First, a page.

If you want to spend as little as possible, get the Lenovo Chromebook C340 15 (2020), a 15.6-inch 2-in-1 convertible with a sturdy build and long battery life. You can get this laptop with an Intel Core i3 or Pentium Gold CPU, both of which are getting a little long in the tooth but still powerful enough to provide a smooth experience on Chrome OS. That said, you can only get a maximum of 4GB of memory, so limit the number of applications or Chrome tabs you open simultaneously.
As with most budget-friendly laptops, the display is where Lenovo makes some compromises. Its IPS panel doesn't get very bright, meaning you'll have trouble with visibility in very well-lit environments, and due to its narrow color gamut, most content looks slightly washed out. Images and text look decently sharp, and there's plenty of screen real estate for split-screen multitasking. The keyboard feels great to type on, and while the touchpad is small, it tracks all movements and gestures well.
The best 2-in-1 tablet we've tested is the Microsoft Surface Pro 8 (2021). This versatile tablet form factor makes the Surface Pro one of the best laptops for home use. You can detach the keyboard to make it easier to hold or save space, like on a kitchen counter, and pop it back on when you need to type something out. Its 3:2 display looks sharp, gets bright enough to combat glare, and has a 120Hz refresh rate to make pen input feel more responsive.
Above the display sits an excellent 1080p webcam and a Windows Hello IR camera for quick logins. The keyboard feels good to type on, although you need to buy it separately, and the same goes for the stylus. The battery lasts only around seven hours of light use, but luckily, the power adapter is fairly compact, and you can also charge via its USB-C/Thunderbolt 4 ports.
As this is a model from 2021, there's already a newer version, the Surface Pro 9. It's essentially the same device but with faster Intel 12th Gen processors. The Surface Pro 9 is easier to find, but if you don't need the performance increase, you can save a good chunk of cash with the Surface Pro 8 since it's an older device and often on sale.
Our best gaming laptop pick is the Lenovo Legion Pro 5 Gen 8 16 (2023). This 16-inch model is available with AMD Ryzen 7000 CPUs, NVIDIA GeForce RTX 40-series GPUs, up to 32GB of RAM, and up to 1TB of storage. Performance is excellent; even the RTX 4050 can push high frame rates in demanding games. If you want to play all games at the display's QHD+ resolution, you'll have to upgrade to an RTX 4060 or 4070 model. Speaking of the display, you have two refresh rate options: 165Hz and 240Hz. Both support VRR to reduce screen tearing.
The build quality is great. It isn't the most premium laptop out there since it's more of a mid-range model, but it feels sturdy nonetheless. It has a great keyboard, Wi-Fi 6E, and tons of ports, including an HDMI 2.1 and Ethernet. The fans get pretty loud, but on the upside, neither the CPU nor the GPU throttles under load, so you'll get a consistent gaming experience when playing for an extended period. Unfortunately, this laptop and its power adapter are bulky and heavy, and the battery lasts less than five hours of light use.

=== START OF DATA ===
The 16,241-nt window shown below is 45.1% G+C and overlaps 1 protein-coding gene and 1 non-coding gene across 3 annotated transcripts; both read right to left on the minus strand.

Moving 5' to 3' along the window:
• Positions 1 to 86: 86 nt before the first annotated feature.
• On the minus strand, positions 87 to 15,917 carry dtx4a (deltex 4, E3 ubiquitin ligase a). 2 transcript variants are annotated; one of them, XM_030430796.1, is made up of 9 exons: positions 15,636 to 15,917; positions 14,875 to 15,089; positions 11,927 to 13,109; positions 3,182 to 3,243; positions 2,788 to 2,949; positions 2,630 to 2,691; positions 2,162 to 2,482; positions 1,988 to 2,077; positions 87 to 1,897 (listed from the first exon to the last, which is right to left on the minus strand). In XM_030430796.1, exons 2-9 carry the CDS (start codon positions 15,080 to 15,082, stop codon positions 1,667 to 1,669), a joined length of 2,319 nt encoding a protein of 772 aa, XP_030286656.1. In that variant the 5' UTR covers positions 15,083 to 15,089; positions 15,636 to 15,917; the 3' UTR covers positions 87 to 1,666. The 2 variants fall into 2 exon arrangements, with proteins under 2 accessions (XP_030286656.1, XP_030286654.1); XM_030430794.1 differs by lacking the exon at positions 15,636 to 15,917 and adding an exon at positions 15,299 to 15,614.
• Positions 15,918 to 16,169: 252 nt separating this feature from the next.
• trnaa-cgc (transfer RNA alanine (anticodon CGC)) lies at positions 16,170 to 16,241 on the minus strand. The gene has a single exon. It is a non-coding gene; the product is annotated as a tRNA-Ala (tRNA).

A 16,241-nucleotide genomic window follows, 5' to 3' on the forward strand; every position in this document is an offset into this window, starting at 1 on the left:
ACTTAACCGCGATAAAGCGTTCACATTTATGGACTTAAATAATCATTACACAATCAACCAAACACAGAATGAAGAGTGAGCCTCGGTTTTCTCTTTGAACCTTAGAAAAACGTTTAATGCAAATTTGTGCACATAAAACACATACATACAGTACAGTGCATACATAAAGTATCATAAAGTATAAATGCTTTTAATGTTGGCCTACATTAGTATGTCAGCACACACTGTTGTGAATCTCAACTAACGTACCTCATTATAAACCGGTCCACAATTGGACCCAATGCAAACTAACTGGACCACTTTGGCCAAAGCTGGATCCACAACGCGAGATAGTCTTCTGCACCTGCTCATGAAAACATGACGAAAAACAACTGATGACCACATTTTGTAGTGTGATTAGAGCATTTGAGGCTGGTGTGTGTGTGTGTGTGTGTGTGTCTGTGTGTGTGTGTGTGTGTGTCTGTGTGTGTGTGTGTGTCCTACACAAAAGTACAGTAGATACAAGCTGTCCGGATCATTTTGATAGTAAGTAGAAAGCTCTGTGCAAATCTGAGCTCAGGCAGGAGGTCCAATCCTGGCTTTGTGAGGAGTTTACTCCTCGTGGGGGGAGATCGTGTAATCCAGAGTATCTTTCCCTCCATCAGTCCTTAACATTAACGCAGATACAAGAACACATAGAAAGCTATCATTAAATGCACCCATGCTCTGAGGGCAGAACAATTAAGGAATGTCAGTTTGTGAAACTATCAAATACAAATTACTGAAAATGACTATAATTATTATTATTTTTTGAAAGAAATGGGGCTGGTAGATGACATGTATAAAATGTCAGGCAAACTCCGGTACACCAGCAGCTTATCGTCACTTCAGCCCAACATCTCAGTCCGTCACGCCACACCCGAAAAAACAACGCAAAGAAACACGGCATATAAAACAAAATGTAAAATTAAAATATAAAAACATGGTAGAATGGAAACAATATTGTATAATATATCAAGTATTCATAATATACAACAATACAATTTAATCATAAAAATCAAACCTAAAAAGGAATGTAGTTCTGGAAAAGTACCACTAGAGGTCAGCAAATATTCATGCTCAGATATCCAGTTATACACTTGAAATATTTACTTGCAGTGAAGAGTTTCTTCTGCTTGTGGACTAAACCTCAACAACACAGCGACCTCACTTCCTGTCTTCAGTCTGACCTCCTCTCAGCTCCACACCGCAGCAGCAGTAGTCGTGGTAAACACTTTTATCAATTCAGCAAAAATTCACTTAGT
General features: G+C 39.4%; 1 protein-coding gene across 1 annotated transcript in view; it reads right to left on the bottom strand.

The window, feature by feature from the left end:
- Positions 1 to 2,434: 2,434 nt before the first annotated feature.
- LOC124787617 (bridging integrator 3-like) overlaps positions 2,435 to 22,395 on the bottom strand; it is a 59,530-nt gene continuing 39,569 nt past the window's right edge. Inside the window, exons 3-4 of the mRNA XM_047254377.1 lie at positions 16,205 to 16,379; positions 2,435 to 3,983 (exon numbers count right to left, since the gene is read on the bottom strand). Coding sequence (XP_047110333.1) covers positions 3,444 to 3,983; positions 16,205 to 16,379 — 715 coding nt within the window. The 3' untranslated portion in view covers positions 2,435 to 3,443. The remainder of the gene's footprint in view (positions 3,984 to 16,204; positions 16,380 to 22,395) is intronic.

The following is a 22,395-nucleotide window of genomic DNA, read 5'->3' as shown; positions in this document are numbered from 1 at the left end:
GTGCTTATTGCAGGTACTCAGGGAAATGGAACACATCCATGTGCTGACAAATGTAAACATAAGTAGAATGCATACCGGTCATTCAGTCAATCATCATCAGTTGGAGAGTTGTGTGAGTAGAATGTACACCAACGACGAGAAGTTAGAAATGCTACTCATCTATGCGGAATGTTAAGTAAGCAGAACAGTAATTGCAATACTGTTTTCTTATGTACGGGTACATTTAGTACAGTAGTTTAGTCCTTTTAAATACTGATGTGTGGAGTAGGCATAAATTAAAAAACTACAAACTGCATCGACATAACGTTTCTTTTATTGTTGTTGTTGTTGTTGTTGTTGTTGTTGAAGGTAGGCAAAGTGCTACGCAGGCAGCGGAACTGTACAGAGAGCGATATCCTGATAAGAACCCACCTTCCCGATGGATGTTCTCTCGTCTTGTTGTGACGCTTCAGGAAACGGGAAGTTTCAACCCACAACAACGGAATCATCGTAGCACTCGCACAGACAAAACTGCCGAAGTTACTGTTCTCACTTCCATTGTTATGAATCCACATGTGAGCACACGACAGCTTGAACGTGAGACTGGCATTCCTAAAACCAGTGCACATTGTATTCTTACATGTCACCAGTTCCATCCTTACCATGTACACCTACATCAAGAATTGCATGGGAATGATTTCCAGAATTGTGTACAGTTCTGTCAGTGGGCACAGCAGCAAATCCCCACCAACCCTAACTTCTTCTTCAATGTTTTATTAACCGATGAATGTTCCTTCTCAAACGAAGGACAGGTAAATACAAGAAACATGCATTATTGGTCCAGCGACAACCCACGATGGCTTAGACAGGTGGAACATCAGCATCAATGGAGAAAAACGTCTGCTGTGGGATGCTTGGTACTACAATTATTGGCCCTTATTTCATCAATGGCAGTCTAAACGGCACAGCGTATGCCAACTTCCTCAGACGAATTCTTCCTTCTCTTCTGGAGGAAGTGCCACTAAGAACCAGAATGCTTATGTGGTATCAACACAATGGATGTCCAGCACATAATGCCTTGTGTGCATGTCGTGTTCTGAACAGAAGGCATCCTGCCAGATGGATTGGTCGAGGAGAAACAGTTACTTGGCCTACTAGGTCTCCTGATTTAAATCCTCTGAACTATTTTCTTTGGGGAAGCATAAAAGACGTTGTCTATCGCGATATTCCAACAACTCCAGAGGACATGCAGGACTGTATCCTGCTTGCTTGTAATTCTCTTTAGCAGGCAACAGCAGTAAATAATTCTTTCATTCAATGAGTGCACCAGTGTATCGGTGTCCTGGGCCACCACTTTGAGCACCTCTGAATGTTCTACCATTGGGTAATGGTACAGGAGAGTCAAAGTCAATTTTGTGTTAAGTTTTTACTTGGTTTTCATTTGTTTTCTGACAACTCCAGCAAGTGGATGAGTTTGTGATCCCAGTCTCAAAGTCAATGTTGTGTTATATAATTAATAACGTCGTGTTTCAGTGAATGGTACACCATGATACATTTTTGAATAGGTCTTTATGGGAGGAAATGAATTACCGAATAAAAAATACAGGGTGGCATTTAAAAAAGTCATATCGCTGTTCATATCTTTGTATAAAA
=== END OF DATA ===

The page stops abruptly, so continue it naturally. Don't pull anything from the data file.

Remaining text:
If you want something more budget-friendly than the Lenovo Legion Pro 5 Gen 8 16 (2023), get the ASUS ROG Zephyrus G14 (2022). It's usually more expensive, but since it's a model from 2022 and a newer one is available, you can often find it at a much lower price. For around $1,200 USD, you can get a model with an AMD Ryzen 9 6900HS CPU, an AMD Radeon RX 6700S GPU, 16GB of RAM, and 1TB of storage. This configuration is powerful enough to provide smooth gameplay in AAA titles at the display's native QHD resolution.
There's only a 120Hz IPS display; it has a fast response time to deliver a clear image and FreeSync support to reduce screen tearing. 1TB of storage isn't very much considering the size of modern AAA games, but the SSD is user-upgradeable, so you can swap it for a larger one later. The biggest downside is that it gets hot and loud under load.
Sep 21, 2023: Small text changes to include the Dell XPS 15 (2023) as an alternative to the Apple MacBook Pro 14 (2023). Replaced the Dell Inspiron 16 2-in-1 (2023) with the Lenovo Yoga 7i 16 (2023) because the Lenovo has Thunderbolt 4 and longer battery life and is available with a sharper, brighter QHD+ display. Replaced the Razer Blade 14 (2022) with the Lenovo Legion Pro 5 Gen 8 16 (2023) because the Lenovo has faster NVIDIA 40-series GPUs. Replaced the Lenovo Legion 5 Gen 6 15 (2021) with the ASUS ROG Zephyrus G14 (2022) because the ASUS is better overall.
Aug 22, 2023: Replaced the Apple MacBook Pro 14 (2021) with the Apple MacBook Pro 14 (2023) because the M1 model is no longer available. Replaced the Acer Chromebook Spin 714 (2022) with the Dell Inspiron 16 2-in-1 (2023) because the Acer is hard to find. Added the Acer Swift 3 14 (2020) as a budget pick and moved the Lenovo Chromebook C340 15 (2020) to a new 'Best Cheap' category because the prices are more in-line with their respective categories.
Jun 30, 2023: Added the Lenovo ThinkPad X1 Carbon Gen 11 (2023) and the Dell Inspiron 16 2-in-1 (2023) as Notable Mentions. Small text changes to include information about the Apple MacBook Air 15. No change in recommendations.
Our recommendations above are what we think are currently the best laptops to buy for most people. We factor in the price (a cheaper laptop wins over a pricier one if the difference isn't worth it), feedback from our visitors, and availability (no laptops that are difficult to find or almost out of stock everywhere).
If you prefer to make your own decision, here's the list of all of our laptop reviews, sorted by price from low to high. Keep in mind that most laptops are available in various configurations, and the table only shows the results of the model we tested, so it's best to see the full review for information about other variants.